Blog Posts

You only have so many seats on the bus (great baseball story)

Written by ChuckMeyst2015 on . Posted in Blog Posts, Business Development

Courtesy of Drew McLellan at AMI

I’m a huge baseball fan and one of the more interesting aspects of the game for me is watching how teams manage their roster. They only have 32 spots, 20 position players, and 12 pitchers. They have to play over 160 games with that small set of players on the team. They can’t afford for any of them to be in a slump for too long. If a player isn’t helping the team, they don’t stay on the roster for long.

They have to win with the team they have, so they can’t really afford to tolerate a player who isn’t contributing in a significant way. They can’t just add more people to make up for someone’s deficiency, so they’re forced to deal with sub-par performances in short order.

Unfortunately, our agencies don’t have a player cap. Which means we often tolerate too many games where someone on the team isn’t holding up their end of the bargain and the team suffers a loss as a result. I am working with a couple agencies right now who are dealing with the toughest thing I think an agency owner can face — wrong people in the wrong seats. If you’re a small to mid-sized agency, you have no wiggle room when it comes to your team. Everyone has to be an A or at worst, a B-player if you are going to survive, let alone thrive.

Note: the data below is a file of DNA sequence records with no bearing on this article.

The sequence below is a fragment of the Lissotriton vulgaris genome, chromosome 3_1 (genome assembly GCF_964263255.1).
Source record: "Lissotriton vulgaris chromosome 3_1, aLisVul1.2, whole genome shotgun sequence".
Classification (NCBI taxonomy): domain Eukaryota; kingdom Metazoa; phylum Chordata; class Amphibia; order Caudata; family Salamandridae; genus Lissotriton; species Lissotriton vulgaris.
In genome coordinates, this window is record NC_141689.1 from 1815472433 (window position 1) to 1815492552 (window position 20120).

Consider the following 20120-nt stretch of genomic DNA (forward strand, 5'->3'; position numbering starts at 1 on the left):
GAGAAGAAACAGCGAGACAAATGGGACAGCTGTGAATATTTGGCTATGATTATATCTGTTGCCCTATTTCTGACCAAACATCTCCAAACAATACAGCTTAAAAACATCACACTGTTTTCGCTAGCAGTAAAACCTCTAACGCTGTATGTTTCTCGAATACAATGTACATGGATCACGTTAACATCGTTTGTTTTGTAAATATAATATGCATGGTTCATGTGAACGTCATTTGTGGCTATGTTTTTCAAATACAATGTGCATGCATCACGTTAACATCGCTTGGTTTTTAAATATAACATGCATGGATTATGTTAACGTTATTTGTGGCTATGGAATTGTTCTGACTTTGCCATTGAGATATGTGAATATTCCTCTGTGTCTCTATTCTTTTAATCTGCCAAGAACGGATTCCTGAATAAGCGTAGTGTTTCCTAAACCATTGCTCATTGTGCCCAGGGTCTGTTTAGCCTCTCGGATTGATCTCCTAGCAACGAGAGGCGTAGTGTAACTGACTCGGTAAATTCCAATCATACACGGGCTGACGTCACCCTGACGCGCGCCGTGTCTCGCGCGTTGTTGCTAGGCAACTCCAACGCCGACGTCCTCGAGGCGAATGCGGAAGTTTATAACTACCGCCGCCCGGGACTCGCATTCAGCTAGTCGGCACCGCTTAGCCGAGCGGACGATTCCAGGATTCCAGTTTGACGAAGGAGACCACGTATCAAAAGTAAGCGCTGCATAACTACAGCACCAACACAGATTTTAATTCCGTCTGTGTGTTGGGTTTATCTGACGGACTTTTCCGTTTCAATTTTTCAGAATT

In this instance, I am not talking about having to lay people off (which also sucks) but I’m talking about coming to the painful realization that you hired someone to do a job they are not capable of doing. Odds are you and the team have been working around this problem for quite some time.

I can hear you now….”but they are:”

Great for the culture
Very popular with the team
Have been super loyal for a long time
Big client XYZ is their good friend
My baby’s godmother

I have heard, seen and honestly, lived through it all. If we are ever together and sipping a cocktail, ask me about the time I had to fire an employee a couple years after giving the eulogy at his daughter’s funeral. I cried like a baby through the entire conversation — but it was probably at least a year overdue. I allowed my personal feelings to put my agency at risk. Which meant I was willing to sacrifice my other employees, client relationships, and ultimately the business because I didn’t have the courage to have the conversation I knew I needed to have.

If our employees could wave a magic wand, this is the one thing they would change about us — that we take forever to take action when an employee is not adding value at the level they should. They resent it and over time, they stop working so hard because they figure out that they can simply live up to the lowest standard we deem acceptable.

As you’ve been reading this, some of you have had an employee that keeps popping up in the back of your brain. You keep trying to push it aside…but you know I am talking to you.